Like TMJ, breathing problems manifest themselves later in life, and are often caused by pharyneal muscle collapse that comes with age, or chronic allergies.
  • Ricky James
    commented 2021-01-06 07:17:39 -0800
    KIM HENRY – you continue to blur the posts here. Extraction and retraction orthodontics as a child contributes to forward head posture – but the disc herniation is from compression of the neck by having to tilt the head back constantly in order to breathe properly – something you won’t ever have to do because you haven’t had extraction orthodontics – your maxilla wasn’t stopped from growing sufficiently, your jaw is probably in the right position in relation to your head and spine, and, guess what, you can breathe sufficiently!

    This closed and constricted attitude you have is exactly why these mutilations are still happening now. Your responses give an insight into what type of mind you have. Blinkered and unwilling to consider anything outside of your own thinking.
  • Kim Henry
    commented 2021-01-06 07:00:16 -0800

    Congratulations on being an internet conspiracy theorist guru. More power to you, son. My education and experience is nothing compared to your superior intellect. You and Dawn really need to get together and spawn a race of geniuses.

    As I have said many times before, many people including me have forward head posture, and never had extraction orthodontics. Mine was caused was hunching over a table building model airplanes as a child.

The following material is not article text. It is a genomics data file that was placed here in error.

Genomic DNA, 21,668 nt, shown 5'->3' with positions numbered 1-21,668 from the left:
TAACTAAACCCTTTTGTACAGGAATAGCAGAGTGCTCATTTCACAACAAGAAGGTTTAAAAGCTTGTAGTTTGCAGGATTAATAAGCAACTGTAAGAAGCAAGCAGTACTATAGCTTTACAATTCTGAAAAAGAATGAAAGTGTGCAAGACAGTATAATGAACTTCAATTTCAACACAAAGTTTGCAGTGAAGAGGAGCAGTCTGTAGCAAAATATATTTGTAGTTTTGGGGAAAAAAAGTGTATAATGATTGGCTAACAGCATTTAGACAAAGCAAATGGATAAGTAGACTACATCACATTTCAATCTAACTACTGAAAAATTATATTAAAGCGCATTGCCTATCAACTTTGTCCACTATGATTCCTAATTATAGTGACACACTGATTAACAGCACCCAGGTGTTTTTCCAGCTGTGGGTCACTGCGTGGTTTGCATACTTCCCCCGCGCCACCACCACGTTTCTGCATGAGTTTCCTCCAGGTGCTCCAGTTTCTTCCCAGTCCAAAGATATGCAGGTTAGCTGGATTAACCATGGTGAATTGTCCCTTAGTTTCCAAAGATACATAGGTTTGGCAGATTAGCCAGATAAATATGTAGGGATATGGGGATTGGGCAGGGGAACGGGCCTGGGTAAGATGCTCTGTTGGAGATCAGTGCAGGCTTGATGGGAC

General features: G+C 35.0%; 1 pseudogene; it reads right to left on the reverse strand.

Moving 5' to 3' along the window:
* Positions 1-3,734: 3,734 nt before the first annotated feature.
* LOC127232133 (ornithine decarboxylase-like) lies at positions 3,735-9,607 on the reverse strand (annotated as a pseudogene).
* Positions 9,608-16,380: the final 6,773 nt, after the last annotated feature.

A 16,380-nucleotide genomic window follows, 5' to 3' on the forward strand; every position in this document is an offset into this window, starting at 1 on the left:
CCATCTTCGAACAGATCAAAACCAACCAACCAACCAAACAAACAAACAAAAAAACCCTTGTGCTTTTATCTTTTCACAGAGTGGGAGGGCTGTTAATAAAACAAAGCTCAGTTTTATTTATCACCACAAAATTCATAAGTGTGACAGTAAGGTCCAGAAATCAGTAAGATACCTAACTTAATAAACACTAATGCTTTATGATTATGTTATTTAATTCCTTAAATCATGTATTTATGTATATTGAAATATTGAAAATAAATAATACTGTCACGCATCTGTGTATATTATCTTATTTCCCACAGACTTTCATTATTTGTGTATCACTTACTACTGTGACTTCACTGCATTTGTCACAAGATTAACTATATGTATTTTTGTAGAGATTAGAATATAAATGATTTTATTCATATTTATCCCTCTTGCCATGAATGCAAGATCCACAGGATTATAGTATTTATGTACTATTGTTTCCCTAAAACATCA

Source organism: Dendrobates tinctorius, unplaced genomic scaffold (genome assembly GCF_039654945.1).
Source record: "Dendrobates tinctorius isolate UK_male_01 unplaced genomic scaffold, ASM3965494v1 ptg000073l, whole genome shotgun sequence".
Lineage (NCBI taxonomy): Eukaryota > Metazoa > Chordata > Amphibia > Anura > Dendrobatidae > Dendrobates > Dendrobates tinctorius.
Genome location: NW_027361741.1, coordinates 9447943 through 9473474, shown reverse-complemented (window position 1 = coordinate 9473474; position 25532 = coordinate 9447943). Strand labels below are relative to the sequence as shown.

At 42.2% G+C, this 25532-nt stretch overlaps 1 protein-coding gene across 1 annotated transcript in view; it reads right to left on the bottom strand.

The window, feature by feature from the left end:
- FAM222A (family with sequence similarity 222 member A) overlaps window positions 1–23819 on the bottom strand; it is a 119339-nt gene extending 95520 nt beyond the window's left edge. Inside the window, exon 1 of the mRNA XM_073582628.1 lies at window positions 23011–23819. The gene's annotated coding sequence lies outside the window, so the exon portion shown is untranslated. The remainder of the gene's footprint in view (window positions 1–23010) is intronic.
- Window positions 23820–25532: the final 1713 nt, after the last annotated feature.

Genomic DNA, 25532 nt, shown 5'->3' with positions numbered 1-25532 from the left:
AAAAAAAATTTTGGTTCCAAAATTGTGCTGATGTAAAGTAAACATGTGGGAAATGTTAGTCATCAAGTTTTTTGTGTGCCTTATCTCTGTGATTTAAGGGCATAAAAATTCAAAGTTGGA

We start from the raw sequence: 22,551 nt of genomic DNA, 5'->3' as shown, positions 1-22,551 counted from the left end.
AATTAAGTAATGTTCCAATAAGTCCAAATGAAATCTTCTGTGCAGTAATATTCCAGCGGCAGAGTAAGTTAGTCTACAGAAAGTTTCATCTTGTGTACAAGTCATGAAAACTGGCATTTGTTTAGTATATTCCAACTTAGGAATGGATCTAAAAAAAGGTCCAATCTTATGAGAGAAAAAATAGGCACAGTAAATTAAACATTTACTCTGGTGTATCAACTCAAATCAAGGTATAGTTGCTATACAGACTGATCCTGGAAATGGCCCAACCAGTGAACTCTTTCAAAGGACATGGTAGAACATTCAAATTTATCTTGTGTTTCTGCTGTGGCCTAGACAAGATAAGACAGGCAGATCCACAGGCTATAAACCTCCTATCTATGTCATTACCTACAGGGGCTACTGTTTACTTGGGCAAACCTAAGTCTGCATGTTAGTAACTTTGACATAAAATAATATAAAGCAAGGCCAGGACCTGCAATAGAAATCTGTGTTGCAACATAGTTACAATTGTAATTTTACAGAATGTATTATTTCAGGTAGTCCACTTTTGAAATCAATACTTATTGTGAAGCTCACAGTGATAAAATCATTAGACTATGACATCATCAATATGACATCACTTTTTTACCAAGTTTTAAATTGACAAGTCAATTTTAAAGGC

If you claim your jaw is “posteriorly positioned” to damage your cervical discs, I am sure you can post your traced ceph here to back up your claims.
  • Ricky James
    commented 2021-01-06 06:53:35 -0800
    KIM HENRY. Nothing you have typed is in response to my post. Next, you’ll be saying the jaw And it’s position has no bearing on the spine. And when you talk of disciples – that is what gets people into this mess.

    If you are an orthodontist, I fear for your patients.

    You, my friend, are OUT OF YOUR MIND.
  • Kim Henry
    commented 2021-01-06 06:40:44 -0800
    Sorry about a typo. The Father of American orthodontics was Edward Angle. His two most famous disciples were Tweed and Cason.
  • Kim Henry
    commented 2021-01-06 06:24:17 -0800

    Premolar extractions are only done in children that age in VERY crowded cases with no chance of success non-extraction. Usually cases where the canines, and even lateral incisors, are totally blocked out of the arch.

    There is no affect on arch width. None. In fact, one study showed a .7mm lower arch inter canine INCREASE in width. Because the canines were moved backward where the arch was wider.